In Africa and among Africa’s foreign friends, elections are the lodestone of democratic progress. Hence the intense focus on the mechanics of elections, rather than other aspects of democracy, such as the extent to which an African voter is actually independent rather than subject to myriad forms of coercion by “big men” or others. Afrobarometer, Africa’s widely-respected polling organization, found [PDF] that 68 percent of Africans feel that they "often" or "always" "have to be careful about how they vote." In other words, a majority of Africans are skeptical about a fundamental element in elections: being free to vote your conscience. As Afrobarometer points out, that skepticism is surprisingly high in relatively established democracies, such as Senegal (89 percent), Kenya (80 percent), and South Africa (68 percent).
These poll results seem to reflect accurately the reality, at least as relayed by anecdotes. All over Africa, there are numerous ways for those who wish to do so to apply pressure to individuals and communities when they vote. Even in South Africa, where the quality of elections is high and where voter secrecy is generally maintained, "big men" in various forms can unduly influence voting behavior. The Afrobarometer data on South Africa also likely reflects general feelings of marginalization in the townships and in rural areas.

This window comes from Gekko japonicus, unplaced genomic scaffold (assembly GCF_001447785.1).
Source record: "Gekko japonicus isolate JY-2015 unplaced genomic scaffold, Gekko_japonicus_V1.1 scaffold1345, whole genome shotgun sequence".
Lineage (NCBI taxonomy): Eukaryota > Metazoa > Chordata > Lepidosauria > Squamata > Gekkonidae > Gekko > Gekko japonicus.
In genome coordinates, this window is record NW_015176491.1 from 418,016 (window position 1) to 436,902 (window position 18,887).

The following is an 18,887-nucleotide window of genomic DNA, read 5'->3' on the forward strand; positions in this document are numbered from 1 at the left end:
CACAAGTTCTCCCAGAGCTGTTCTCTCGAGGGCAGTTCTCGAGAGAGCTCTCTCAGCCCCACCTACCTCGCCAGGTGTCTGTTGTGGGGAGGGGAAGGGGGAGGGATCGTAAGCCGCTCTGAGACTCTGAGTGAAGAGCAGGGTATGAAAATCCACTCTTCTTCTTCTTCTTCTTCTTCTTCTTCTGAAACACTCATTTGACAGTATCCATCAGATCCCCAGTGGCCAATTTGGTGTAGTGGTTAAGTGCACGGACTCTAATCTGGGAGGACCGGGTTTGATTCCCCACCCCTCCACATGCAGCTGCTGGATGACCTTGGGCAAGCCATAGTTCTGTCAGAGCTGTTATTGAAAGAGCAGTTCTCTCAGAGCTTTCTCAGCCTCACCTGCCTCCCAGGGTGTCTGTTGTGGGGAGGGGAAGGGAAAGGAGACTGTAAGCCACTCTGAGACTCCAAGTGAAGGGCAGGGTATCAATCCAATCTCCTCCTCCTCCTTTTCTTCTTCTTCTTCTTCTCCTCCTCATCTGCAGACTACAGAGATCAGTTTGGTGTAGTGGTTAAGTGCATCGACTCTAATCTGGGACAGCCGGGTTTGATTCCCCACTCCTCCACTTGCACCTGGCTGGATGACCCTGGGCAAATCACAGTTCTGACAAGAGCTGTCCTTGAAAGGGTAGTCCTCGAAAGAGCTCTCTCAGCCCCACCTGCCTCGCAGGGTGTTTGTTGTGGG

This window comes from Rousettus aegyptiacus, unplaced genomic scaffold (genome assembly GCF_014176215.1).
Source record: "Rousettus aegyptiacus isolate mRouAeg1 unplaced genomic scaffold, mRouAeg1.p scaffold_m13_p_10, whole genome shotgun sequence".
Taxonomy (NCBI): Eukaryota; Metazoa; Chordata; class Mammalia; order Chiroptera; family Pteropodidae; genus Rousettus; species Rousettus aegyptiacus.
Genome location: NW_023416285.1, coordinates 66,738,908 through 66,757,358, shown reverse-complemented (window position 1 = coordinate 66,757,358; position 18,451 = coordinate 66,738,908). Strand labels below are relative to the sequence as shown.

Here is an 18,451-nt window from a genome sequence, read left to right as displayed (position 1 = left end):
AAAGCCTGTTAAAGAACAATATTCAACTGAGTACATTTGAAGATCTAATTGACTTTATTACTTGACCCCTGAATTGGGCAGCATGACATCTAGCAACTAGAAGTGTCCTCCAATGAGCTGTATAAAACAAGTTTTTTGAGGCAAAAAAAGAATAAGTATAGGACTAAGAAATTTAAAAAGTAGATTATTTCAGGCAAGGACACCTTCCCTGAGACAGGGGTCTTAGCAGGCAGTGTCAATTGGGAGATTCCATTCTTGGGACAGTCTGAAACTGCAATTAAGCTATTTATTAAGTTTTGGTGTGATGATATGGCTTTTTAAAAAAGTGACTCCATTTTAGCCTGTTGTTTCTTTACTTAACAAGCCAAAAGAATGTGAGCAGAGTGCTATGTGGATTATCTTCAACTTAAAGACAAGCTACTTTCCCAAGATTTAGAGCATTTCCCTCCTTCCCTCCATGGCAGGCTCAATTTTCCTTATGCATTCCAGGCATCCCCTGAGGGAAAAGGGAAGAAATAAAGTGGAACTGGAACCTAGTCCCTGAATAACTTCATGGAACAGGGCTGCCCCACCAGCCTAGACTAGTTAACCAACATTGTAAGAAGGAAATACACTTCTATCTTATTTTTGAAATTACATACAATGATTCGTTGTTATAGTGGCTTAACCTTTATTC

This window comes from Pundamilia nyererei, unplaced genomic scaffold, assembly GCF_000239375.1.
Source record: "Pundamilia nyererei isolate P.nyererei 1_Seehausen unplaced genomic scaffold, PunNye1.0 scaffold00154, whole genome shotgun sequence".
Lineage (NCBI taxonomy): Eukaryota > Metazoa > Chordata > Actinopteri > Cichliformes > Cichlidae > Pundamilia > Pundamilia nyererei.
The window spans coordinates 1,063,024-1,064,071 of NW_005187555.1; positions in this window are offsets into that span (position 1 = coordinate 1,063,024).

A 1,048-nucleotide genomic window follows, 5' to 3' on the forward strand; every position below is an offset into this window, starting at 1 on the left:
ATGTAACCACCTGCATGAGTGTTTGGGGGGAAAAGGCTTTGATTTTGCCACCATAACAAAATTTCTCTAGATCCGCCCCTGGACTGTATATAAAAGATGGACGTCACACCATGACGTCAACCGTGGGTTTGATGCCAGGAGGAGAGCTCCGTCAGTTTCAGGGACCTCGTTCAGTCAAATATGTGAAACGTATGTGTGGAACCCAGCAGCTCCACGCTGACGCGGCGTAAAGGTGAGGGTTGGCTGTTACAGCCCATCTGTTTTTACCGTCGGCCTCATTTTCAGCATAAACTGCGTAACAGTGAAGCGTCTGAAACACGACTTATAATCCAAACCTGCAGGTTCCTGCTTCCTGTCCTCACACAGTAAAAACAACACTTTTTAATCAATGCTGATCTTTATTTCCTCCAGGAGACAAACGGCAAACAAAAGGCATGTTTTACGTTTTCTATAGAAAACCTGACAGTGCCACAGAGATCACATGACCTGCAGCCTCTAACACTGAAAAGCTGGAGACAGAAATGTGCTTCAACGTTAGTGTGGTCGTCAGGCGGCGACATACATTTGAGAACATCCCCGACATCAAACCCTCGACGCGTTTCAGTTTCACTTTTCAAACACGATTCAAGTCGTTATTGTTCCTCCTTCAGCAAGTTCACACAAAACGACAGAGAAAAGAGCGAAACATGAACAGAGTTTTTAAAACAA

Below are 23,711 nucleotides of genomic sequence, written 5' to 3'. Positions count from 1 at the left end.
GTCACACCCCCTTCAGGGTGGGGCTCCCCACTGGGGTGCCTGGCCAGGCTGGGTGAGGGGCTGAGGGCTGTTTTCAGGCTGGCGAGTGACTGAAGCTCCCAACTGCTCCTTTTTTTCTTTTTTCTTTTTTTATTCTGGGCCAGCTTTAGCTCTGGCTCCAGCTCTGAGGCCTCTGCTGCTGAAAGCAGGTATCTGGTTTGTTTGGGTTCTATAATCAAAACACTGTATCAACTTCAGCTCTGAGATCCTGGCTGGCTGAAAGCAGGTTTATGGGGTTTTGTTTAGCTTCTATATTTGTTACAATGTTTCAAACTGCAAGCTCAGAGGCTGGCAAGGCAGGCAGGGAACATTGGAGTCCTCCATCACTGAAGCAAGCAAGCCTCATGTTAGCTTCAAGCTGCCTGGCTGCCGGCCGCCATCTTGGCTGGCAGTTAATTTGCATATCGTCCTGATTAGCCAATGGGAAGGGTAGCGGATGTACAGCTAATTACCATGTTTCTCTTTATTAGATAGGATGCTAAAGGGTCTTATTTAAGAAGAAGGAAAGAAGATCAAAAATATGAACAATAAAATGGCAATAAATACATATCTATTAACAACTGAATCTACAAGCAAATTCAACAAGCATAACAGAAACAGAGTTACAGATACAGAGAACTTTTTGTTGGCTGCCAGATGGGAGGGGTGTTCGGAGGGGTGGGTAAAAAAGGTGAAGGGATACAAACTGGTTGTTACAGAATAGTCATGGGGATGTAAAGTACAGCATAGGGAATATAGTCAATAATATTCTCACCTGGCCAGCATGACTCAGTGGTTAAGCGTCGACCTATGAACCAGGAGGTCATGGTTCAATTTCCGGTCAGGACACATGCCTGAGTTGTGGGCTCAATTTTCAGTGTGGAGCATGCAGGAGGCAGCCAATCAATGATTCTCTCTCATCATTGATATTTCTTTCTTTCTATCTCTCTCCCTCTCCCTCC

The distinguished South African newspaper, Mail and Guardian, puts these poll results in the right context: Africans believe that “the space for civil and political rights in Africa is shrinking.” The newspaper notes that other polling data shows that 67 percent of polled Africans, a 7 percent decline from the 2012/13 survey, think they are “somewhat” or “completely” free to say what they think. Such polling is a cautionary note to the international optimism about developments in Algeria and Sudan, which may be premature, given the negative examples of Egypt and Zimbabwe.